Powder River’s Appalachian Trail Journey from Georgia to Maine 2008

Archive for New Jersey


Day 117

Location: Wawayanda Shelter, NJ

Miles hiked today: 16.9

Miles from Springer: 1,350

Miles to Katahdin: 826.2

Elevation: 1,200′

The Mayor cooked breakfast for every hiker who stayed at his house last night, 22 in all. We filled his dining room table in shifts. What a great guy! I was going to ask him about his Rough Riders banner hanging in his office, but forgot all about it.

After taking in the service at the local Presbyterian Church and eating a huge deli sandwich, it was pretty late before I left town. Today proved to be the last day in New Jersey, if only I could make some decent mileage.

I passed a really cool wildlife preserve, which was a former sod farm and is now a huge wetlands preserve. The trail takes you all the way around it on three sides, and there are plenty of birds of all types to see. One of my favorite birds is a Blue Heron, which I saw a few of in the wetlands.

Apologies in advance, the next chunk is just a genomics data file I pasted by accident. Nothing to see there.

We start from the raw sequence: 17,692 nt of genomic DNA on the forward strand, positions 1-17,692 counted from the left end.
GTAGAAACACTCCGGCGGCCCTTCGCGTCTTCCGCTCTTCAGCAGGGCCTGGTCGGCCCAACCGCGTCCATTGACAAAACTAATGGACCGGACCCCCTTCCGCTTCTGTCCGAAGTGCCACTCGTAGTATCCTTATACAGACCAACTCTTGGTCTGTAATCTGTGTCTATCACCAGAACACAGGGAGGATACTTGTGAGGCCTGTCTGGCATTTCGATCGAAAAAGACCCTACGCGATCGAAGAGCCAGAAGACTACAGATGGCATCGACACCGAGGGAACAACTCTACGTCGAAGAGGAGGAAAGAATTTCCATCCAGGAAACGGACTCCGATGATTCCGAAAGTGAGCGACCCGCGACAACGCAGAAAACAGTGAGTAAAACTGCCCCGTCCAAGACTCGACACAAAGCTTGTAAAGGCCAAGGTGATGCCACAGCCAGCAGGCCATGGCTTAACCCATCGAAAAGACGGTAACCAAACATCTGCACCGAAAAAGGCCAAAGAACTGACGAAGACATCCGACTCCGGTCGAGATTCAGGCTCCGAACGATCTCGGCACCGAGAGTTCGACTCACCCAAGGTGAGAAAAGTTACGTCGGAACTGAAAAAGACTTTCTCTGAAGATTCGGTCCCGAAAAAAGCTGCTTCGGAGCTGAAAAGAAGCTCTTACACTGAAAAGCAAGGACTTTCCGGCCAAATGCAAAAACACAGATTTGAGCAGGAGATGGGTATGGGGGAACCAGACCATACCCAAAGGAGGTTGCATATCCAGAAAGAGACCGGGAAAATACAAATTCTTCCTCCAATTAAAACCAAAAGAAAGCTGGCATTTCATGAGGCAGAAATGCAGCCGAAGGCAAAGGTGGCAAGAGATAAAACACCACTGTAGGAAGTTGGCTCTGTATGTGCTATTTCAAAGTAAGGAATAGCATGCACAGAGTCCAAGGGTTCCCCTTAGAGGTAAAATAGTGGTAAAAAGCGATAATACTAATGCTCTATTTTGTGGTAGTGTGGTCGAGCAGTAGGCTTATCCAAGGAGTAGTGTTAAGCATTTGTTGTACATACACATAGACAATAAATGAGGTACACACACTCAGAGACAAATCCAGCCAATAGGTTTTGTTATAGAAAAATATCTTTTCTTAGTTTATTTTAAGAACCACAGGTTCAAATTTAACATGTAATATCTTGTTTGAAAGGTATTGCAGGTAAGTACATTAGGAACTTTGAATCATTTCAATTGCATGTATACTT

Just after the wetlands, I took my first fall since way back in Tennessee. My shoes got really torn up coming over all of the rocks of Pennsylvania, and the tread on them has worn completely smooth. I was hoping to get a new pair in Delaware Water Gap, but they did not carry the right brands and I was not willing to spend money on new shoes that may not work out. So, here I am almost through New Jersey and there has not been a town with an outfitter, and there probably won’t be until I reach Kent, CT.

There was a section of trail where you walk over planks of wood that are raised up off the ground, requiring you to balance on them. The wood was wet, and on one of them my foot slipped out from under me, sending me first forward to bang my knee on the plank, then backwards as I tried to sit on the plank, only to find there was no plank behind me. So I fell backwards onto my back. It was something that should have been on video tape.

Later in the day, there was a really impressive raised walkway that went for at least a mile through a swamp area, culminating in a suspension foot bridge. It was just a very unique and very neat section of the trail, as we have not been through wetlands areas at all yet, until today.